Of course much of this is personal preference and just as much, system synergy or matching. The VXi Feet are such an excellent match under the Claytons that I simply can't listen without them. The music just looses that magic that I am now accustomed to when listening to whatever is spinning at that moment. Yeah, the system sounded quite nice prior to their insertion so this is not to suggest that it had originally sounded bad—you just don't know what you are missing till you go to the next level! And the Marigo Audio labs VXi are the next level. Not cheap by any stretch of the imagination—audio or otherwise—they do work as advertised ($799.00 for a set of 3 or in my case $1600 for the two amplifiers! Damn monoblocks!).

Marigo VXi feet front center and left/right rear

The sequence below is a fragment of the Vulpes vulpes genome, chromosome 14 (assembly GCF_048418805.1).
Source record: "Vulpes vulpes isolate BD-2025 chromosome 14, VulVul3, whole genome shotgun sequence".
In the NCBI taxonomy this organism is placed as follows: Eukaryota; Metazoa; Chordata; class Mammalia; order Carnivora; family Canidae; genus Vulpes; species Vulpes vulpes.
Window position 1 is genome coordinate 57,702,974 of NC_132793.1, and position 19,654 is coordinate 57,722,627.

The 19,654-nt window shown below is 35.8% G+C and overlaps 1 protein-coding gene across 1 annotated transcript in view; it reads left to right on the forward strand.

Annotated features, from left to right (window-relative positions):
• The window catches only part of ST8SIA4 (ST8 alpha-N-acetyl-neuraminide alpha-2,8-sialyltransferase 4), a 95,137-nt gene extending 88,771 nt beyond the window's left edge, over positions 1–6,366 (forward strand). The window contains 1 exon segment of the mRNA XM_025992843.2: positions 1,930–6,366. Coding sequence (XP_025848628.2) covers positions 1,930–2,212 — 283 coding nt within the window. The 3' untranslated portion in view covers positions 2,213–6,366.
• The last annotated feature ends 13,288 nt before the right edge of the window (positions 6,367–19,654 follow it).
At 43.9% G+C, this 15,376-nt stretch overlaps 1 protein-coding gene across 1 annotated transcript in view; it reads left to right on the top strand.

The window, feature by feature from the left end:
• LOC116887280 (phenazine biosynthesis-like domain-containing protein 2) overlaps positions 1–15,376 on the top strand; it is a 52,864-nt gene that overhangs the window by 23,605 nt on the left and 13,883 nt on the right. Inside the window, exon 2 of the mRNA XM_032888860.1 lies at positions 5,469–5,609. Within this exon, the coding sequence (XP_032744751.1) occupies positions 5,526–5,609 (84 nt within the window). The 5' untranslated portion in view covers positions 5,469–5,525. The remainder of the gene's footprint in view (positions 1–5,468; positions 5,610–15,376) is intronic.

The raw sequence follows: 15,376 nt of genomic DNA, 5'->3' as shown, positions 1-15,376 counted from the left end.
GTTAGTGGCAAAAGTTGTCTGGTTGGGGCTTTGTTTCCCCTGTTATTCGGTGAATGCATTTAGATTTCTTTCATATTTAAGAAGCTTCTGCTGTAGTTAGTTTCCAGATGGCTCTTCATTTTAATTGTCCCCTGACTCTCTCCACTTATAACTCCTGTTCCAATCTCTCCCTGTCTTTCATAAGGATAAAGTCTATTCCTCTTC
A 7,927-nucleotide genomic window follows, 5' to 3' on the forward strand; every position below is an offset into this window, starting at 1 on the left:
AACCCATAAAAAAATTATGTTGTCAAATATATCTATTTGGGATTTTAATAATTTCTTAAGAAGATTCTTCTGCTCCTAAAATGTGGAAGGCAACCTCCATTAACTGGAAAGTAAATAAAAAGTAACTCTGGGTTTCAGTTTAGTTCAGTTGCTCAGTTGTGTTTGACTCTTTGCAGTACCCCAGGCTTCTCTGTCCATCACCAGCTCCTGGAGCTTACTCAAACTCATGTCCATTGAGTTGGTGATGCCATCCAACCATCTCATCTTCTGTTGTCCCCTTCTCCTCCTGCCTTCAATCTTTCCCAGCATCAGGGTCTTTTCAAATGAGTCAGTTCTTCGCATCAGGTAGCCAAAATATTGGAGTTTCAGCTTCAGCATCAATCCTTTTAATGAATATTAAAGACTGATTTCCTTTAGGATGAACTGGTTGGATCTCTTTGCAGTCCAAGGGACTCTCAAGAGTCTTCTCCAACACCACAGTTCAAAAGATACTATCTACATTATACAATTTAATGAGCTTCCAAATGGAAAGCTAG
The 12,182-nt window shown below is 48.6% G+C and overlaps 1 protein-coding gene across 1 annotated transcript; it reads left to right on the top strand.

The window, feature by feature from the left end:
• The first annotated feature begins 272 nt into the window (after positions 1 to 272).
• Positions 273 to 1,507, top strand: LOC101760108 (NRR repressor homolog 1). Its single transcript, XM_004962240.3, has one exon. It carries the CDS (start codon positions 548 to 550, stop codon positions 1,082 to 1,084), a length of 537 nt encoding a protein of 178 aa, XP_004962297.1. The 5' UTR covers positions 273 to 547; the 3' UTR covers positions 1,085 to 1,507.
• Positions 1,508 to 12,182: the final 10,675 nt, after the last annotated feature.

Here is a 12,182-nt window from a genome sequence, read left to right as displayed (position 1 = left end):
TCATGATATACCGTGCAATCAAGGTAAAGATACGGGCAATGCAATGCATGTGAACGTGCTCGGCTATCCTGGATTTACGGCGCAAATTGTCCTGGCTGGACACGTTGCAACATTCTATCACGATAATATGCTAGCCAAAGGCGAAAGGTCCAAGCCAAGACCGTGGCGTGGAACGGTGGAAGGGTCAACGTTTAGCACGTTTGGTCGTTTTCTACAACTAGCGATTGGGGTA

Like I said earlier, the music has a greater sense of openness and clarity without becoming an artificial representation of what the artist proposed. There is no shift to a tonal leanness or that of a bleached out presentation lacking the proper harmonic color-fullness that would make the music, well… less involving or fatiguing. I have found that it is hard to get one without the other—want warmth, color, and richness along with resolution, neutrality, openness, and detail? Well then you've got to accept that to get the former, you need to sacrifice (to varying degrees) the latter. Under the Claytons we get all the benefits or more of those sonic qualities that we want in our music with none of the trade-offs that going in such direction can bring about… way cool. We are hearing more resolution or information with less blur, boom, and 'noise' to get in the way. The VXi Feet are best described as sonic cleaners—they remove 'things' that obscure one's music. With the VXi Feet, we are realizing all the sonic benefits of the Claytons with none of the amplifiers perceived downsides (a potential to be a bit 'darker' than 'lighter' if you know what I mean). Nice.